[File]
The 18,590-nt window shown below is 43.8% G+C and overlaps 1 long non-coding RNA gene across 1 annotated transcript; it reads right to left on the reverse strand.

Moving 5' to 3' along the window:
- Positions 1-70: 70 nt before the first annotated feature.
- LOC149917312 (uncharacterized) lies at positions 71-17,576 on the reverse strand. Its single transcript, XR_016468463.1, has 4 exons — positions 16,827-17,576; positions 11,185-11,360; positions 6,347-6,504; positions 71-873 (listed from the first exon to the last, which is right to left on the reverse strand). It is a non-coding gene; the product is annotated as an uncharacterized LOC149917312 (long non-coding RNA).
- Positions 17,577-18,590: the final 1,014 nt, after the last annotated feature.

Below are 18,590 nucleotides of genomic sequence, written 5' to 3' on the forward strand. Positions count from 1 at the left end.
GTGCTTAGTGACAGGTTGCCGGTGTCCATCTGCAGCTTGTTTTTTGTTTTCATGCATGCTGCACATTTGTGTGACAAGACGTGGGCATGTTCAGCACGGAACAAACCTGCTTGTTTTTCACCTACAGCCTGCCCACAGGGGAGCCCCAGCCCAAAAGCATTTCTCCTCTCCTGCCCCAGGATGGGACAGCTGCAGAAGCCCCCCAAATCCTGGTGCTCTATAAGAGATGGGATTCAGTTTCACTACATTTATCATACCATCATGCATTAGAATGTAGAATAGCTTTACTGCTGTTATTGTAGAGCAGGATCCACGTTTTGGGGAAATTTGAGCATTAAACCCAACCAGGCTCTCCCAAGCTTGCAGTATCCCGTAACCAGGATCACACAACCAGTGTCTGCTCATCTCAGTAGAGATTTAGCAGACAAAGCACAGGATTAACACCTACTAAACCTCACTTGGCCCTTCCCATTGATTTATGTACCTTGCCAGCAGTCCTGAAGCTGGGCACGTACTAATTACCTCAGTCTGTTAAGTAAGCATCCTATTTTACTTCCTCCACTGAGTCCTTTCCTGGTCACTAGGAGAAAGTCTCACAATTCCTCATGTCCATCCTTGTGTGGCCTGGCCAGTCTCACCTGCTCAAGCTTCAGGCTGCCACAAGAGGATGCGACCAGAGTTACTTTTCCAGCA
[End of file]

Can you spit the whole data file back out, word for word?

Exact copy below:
The 18,590-nt window shown below is 43.8% G+C and overlaps 1 long non-coding RNA gene across 1 annotated transcript; it reads right to left on the reverse strand.

Moving 5' to 3' along the window:
- Positions 1-70: 70 nt before the first annotated feature.
- LOC149917312 (uncharacterized) lies at positions 71-17,576 on the reverse strand. Its single transcript, XR_016468463.1, has 4 exons — positions 16,827-17,576; positions 11,185-11,360; positions 6,347-6,504; positions 71-873 (listed from the first exon to the last, which is right to left on the reverse strand). It is a non-coding gene; the product is annotated as an uncharacterized LOC149917312 (long non-coding RNA).
- Positions 17,577-18,590: the final 1,014 nt, after the last annotated feature.

Below are 18,590 nucleotides of genomic sequence, written 5' to 3' on the forward strand. Positions count from 1 at the left end.
GTGCTTAGTGACAGGTTGCCGGTGTCCATCTGCAGCTTGTTTTTTGTTTTCATGCATGCTGCACATTTGTGTGACAAGACGTGGGCATGTTCAGCACGGAACAAACCTGCTTGTTTTTCACCTACAGCCTGCCCACAGGGGAGCCCCAGCCCAAAAGCATTTCTCCTCTCCTGCCCCAGGATGGGACAGCTGCAGAAGCCCCCCAAATCCTGGTGCTCTATAAGAGATGGGATTCAGTTTCACTACATTTATCATACCATCATGCATTAGAATGTAGAATAGCTTTACTGCTGTTATTGTAGAGCAGGATCCACGTTTTGGGGAAATTTGAGCATTAAACCCAACCAGGCTCTCCCAAGCTTGCAGTATCCCGTAACCAGGATCACACAACCAGTGTCTGCTCATCTCAGTAGAGATTTAGCAGACAAAGCACAGGATTAACACCTACTAAACCTCACTTGGCCCTTCCCATTGATTTATGTACCTTGCCAGCAGTCCTGAAGCTGGGCACGTACTAATTACCTCAGTCTGTTAAGTAAGCATCCTATTTTACTTCCTCCACTGAGTCCTTTCCTGGTCACTAGGAGAAAGTCTCACAATTCCTCATGTCCATCCTTGTGTGGCCTGGCCAGTCTCACCTGCTCAAGCTTCAGGCTGCCACAAGAGGATGCGACCAGAGTTACTTTTCCAGCA